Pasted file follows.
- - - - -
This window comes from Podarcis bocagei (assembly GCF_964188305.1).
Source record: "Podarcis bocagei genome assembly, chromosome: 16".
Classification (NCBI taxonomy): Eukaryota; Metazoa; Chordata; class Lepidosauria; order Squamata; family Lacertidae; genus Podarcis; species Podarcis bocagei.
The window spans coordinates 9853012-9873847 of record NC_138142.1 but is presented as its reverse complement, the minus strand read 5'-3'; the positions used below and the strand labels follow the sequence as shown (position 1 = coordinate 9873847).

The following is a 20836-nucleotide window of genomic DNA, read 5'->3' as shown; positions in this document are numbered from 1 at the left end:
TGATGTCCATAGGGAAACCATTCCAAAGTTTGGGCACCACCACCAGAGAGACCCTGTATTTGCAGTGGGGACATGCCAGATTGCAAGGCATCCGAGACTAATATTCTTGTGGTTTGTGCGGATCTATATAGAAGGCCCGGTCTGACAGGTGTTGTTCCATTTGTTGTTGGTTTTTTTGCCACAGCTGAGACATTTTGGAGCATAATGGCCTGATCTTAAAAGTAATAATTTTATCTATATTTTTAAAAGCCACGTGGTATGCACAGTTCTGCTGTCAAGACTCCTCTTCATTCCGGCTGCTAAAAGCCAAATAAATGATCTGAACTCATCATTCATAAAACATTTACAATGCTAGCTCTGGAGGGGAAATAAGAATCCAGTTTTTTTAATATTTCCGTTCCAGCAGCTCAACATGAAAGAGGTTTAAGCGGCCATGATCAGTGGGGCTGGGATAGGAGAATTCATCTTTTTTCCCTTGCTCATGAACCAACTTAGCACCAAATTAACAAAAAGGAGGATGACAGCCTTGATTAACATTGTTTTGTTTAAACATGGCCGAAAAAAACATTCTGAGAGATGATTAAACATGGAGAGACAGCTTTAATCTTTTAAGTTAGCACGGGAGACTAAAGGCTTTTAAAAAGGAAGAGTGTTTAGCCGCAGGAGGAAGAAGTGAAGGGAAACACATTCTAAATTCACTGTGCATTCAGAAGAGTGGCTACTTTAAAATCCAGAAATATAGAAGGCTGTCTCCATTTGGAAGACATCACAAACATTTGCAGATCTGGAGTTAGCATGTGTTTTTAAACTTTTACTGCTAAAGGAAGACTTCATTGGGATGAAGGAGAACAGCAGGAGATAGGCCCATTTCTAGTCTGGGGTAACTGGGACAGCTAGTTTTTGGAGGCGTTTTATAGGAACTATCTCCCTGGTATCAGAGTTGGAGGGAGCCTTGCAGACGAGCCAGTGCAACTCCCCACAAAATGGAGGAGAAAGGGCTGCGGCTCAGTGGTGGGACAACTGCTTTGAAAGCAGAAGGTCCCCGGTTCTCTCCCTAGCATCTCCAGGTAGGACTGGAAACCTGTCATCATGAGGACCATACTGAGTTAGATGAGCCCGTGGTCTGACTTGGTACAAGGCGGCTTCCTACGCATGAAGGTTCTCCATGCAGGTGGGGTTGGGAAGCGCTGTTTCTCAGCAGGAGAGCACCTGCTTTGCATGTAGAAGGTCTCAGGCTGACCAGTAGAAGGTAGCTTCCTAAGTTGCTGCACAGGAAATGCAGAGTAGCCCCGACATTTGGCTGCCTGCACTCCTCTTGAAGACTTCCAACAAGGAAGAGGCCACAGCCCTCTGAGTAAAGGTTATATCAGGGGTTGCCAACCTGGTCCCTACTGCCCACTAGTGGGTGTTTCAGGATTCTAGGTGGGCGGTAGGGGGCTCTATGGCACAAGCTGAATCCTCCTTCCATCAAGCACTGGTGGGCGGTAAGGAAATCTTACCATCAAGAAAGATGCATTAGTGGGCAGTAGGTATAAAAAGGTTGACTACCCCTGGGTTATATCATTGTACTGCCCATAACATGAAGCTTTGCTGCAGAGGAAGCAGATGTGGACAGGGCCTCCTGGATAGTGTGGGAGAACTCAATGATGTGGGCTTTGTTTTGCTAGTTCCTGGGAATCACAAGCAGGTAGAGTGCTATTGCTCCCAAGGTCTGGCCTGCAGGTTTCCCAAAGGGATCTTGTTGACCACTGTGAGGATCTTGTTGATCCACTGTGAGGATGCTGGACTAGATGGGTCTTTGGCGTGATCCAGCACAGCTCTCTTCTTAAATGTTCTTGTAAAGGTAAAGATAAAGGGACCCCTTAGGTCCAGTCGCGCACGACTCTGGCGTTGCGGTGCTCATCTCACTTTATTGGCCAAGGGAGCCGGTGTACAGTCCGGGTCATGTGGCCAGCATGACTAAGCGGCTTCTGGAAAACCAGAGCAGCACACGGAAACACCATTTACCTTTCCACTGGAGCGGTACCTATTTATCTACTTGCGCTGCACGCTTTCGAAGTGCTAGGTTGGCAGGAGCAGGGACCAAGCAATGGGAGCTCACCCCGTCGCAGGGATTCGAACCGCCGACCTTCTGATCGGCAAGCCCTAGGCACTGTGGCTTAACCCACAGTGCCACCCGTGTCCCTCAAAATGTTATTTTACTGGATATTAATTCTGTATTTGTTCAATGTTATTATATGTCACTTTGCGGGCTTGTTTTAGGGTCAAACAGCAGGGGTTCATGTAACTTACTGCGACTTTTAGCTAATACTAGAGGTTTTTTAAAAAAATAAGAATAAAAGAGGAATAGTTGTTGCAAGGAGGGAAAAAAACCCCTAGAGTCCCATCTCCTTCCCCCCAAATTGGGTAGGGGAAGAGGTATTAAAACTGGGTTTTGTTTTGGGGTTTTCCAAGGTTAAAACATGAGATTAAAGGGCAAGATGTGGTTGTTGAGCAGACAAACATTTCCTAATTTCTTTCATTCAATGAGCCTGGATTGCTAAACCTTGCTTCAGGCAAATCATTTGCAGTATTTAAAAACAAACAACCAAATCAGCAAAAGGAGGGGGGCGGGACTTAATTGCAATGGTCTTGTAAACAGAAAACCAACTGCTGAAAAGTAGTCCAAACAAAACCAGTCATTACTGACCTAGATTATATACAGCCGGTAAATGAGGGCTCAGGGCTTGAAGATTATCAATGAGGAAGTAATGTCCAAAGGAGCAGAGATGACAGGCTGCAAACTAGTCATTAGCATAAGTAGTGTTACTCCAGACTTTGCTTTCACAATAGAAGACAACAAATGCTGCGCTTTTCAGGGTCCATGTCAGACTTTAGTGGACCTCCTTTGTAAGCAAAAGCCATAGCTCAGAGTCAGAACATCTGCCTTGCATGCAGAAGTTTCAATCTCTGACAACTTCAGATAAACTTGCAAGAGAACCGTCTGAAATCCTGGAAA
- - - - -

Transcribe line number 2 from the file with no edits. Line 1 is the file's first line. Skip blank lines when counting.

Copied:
Source record: "Podarcis bocagei genome assembly, chromosome: 16".